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Tax cut in bid to salvage boating industry



Tax cut in bid to salvage boating industry | Thaiger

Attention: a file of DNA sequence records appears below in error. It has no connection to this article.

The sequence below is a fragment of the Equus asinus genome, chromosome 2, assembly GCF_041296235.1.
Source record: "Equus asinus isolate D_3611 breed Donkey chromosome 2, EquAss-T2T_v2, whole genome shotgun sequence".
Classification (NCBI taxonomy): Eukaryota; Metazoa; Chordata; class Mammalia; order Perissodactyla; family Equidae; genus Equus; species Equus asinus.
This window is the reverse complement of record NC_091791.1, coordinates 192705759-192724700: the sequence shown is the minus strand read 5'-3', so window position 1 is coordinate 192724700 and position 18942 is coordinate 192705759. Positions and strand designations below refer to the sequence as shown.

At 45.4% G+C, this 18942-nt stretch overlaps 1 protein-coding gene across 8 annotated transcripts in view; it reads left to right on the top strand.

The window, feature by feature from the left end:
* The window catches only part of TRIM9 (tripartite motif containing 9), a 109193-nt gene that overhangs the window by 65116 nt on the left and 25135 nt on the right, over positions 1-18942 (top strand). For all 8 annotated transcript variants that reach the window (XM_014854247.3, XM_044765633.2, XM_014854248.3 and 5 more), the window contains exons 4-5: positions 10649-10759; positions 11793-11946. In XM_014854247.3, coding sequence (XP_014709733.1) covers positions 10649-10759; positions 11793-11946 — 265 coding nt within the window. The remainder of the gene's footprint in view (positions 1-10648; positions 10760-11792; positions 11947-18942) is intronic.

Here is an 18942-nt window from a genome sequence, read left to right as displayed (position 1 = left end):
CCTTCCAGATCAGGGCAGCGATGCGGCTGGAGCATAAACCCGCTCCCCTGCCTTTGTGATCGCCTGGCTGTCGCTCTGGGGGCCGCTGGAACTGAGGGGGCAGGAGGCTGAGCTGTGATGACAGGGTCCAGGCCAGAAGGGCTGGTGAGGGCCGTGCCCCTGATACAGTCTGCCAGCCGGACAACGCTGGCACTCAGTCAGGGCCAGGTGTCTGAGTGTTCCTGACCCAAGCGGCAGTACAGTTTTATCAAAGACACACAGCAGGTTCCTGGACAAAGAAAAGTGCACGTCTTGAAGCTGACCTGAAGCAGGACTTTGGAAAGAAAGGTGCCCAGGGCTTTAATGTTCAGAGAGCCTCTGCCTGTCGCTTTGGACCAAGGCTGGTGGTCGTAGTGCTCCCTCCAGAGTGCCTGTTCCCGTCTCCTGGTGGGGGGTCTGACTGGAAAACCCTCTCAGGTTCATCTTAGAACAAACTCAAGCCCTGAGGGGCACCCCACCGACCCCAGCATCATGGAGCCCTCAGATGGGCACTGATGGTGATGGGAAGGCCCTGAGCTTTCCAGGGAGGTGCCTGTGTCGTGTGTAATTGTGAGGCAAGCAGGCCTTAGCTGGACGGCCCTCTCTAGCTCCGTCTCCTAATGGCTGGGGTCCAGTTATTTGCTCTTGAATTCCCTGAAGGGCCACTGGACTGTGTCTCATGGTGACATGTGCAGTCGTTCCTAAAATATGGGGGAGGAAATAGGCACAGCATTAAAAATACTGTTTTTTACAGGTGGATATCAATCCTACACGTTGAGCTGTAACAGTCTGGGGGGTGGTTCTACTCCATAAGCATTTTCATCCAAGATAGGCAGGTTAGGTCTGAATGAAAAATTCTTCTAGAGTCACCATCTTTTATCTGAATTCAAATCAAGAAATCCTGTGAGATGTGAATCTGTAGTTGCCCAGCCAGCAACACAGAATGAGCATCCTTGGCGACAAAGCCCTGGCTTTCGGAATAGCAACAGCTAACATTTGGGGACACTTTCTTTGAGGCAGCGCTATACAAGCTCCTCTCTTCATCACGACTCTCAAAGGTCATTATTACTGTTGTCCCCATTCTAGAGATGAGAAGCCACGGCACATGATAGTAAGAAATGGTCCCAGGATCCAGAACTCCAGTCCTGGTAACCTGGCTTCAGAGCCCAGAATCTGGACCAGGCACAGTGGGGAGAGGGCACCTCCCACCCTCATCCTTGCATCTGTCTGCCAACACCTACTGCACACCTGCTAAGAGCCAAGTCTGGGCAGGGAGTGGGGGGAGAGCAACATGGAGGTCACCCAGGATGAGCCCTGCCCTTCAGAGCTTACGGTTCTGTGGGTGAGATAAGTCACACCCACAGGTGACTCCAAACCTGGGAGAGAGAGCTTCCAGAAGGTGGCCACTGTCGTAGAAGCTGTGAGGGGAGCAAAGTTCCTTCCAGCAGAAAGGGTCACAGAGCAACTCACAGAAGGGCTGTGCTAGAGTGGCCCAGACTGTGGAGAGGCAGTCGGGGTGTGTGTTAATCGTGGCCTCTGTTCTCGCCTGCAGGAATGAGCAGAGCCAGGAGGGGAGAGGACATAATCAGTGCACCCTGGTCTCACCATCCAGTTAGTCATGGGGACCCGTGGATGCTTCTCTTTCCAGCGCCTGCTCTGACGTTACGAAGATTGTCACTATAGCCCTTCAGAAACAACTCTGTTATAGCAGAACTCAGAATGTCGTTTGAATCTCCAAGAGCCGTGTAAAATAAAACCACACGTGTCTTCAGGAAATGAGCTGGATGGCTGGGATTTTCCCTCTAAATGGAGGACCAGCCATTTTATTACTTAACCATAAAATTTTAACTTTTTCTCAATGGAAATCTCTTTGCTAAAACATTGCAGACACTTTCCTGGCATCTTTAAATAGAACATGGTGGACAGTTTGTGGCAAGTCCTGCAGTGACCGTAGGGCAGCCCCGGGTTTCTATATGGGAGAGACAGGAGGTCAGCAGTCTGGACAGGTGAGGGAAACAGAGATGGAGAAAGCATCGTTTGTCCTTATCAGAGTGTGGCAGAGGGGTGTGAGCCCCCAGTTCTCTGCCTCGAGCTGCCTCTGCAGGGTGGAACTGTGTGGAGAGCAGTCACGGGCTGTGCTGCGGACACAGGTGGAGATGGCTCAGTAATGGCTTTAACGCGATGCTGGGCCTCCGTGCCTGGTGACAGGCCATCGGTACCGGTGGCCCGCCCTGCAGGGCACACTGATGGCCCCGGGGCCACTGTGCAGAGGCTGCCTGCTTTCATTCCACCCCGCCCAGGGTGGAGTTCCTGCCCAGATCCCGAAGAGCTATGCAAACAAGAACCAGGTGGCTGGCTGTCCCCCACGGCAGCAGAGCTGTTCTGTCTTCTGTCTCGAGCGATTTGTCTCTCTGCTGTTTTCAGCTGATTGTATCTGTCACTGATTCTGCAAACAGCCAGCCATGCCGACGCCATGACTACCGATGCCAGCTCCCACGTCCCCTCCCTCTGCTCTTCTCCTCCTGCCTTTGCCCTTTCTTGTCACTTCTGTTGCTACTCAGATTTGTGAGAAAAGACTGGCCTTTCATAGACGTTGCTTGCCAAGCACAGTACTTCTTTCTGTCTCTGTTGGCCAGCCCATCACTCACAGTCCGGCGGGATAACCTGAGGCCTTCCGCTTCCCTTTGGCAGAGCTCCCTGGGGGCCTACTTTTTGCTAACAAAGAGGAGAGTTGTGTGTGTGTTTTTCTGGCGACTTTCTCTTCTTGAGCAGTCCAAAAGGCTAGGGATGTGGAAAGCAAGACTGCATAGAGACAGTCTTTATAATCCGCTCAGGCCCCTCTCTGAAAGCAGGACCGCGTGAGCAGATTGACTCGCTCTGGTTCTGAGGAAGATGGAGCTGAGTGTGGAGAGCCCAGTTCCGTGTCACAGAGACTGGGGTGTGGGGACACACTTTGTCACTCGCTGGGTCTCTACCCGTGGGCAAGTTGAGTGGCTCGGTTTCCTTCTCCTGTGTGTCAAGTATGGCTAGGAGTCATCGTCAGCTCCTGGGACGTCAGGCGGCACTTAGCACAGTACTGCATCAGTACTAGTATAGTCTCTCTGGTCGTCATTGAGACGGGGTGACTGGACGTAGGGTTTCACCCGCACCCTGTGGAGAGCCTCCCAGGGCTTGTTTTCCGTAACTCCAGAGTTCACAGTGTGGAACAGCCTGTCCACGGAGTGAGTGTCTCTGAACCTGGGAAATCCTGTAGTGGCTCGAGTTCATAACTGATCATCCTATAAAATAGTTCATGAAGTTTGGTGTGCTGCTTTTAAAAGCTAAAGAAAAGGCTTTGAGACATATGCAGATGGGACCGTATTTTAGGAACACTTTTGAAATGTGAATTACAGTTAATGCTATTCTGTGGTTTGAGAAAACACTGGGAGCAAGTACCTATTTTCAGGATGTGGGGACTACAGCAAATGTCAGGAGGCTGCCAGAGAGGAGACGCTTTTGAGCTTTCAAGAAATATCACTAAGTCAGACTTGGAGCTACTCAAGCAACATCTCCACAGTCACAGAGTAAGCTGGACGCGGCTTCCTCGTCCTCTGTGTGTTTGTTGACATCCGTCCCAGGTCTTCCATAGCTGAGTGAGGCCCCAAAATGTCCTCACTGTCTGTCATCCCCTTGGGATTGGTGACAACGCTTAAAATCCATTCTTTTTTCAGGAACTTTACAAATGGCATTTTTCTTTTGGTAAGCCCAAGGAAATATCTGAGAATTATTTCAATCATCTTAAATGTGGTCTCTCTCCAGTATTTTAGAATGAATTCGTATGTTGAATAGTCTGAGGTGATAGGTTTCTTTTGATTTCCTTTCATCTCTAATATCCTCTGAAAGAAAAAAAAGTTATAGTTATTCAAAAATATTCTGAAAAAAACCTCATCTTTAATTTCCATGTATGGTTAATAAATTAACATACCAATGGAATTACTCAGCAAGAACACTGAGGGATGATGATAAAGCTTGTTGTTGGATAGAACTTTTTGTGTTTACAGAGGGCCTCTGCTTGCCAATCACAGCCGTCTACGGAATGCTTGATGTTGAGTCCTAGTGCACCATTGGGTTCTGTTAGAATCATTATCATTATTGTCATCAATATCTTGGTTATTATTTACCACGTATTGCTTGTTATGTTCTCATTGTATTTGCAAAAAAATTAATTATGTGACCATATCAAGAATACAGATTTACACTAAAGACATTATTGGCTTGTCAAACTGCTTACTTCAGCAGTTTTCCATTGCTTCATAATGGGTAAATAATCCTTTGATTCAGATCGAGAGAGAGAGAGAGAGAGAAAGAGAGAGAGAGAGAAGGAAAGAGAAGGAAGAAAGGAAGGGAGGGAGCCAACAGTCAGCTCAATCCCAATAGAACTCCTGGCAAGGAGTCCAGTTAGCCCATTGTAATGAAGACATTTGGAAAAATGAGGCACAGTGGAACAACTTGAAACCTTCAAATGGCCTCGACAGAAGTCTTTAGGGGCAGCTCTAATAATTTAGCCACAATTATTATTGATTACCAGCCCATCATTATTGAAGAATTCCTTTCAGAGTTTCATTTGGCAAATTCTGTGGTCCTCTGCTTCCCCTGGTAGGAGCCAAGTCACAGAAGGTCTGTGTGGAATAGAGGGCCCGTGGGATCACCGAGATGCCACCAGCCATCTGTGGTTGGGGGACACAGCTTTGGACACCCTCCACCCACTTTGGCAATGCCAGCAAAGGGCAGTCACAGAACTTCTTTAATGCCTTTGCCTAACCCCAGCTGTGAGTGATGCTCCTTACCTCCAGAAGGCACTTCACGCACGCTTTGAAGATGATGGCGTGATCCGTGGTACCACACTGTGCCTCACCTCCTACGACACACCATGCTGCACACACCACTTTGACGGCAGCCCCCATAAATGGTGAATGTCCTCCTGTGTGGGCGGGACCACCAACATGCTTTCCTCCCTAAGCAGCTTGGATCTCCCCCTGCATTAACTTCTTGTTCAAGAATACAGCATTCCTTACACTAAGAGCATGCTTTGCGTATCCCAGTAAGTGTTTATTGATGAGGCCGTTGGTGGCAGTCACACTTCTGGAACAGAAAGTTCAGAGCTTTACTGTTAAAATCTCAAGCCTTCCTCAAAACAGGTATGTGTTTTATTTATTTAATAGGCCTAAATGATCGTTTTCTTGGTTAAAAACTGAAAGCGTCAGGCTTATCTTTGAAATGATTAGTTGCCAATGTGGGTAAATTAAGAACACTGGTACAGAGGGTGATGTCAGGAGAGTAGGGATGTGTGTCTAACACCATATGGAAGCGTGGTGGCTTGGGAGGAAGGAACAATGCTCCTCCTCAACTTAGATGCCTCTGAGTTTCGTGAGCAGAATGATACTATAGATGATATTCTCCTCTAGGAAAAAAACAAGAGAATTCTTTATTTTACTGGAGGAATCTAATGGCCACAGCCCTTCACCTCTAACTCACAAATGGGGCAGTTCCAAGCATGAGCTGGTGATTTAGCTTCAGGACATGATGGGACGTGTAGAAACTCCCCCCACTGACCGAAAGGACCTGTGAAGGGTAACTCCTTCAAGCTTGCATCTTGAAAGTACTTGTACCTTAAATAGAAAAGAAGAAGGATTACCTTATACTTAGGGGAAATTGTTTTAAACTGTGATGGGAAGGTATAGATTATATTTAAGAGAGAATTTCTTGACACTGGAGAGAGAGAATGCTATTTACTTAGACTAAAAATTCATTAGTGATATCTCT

PHUKET: In a move likely to prove ‘too little too late’, Thailand’s cabinet has approved reduction in the country’s levies on imported pleasure boats from 209% to 47%. Sources contacted by the Gazette in Phuket and Bangkok were not prepared to speculate on a firm date for final approval or implementation of the measure, but there was a consensus that it will be “soon”. The decrease, assuming it is passed into law, will come about solely as the result of a whopping cut in the excise (luxury) tax, from 111% to 5.30%. All other imposts, including import duty, remain unchanged. The move, according to Bangkok-based government spokesman Yongyuth Tirapairat, has been taken in order to stimulate Thailand’s flagging boat building, marine services, and tourism industries. Following a radical hike in the excise tax on pleasure vessels in 1996, tax receipts on yachts imported into Thailand have plummeted to almost nothing. In Phuket, the collections have been “nil”, according to the local branch of the nation’s Revenue Department. But it was not only the staggering amount of the boat tax increase that hobbled Phuket’s yacht-tourism and marine services industries – it was also the timing. The crocodile opened its jaws in the midst of a concerted and highly successful campaign by neighboring Langkawi (Malaysia) to lure yachts out of Phuket and into that island’s tax-free waters. And compounding Phuket’s ‘Langkawi problem’ was the advent, a few months after the tax hike, of the 1997-98 regional financial crisis. It was, as is now acknowledged by the Thai government, a period in which the presence – not the absence – of a robust yachting community would have been of demonstrable benefit. Will the pleasure craft be returning to Phuket? “No,” says a Hong Kong-based yacht owner who asked not to be named. “I moved my boat out of Thailand in 1997. I’m perfectly happy with it in Langkawi. I’ll take it to Phuket for the King’s Cup [regatta] again this year, but have no thoughts of berthing it there permanently,” she said. “Why would I want to pay 45-50% in taxes when I can park for nothing in Langkawi?” Pleasure boats based outside of Thailand, such as the scores of them slated to participate in this year’s Kings Cup, are allowed to visit the Kingdom for up to six months without incurring any taxes or duties. Boat owners contemplating berthing their vessels here beyond six months may calculate their total tax and duty costs, before and after the anticipated slash in excise tax, at


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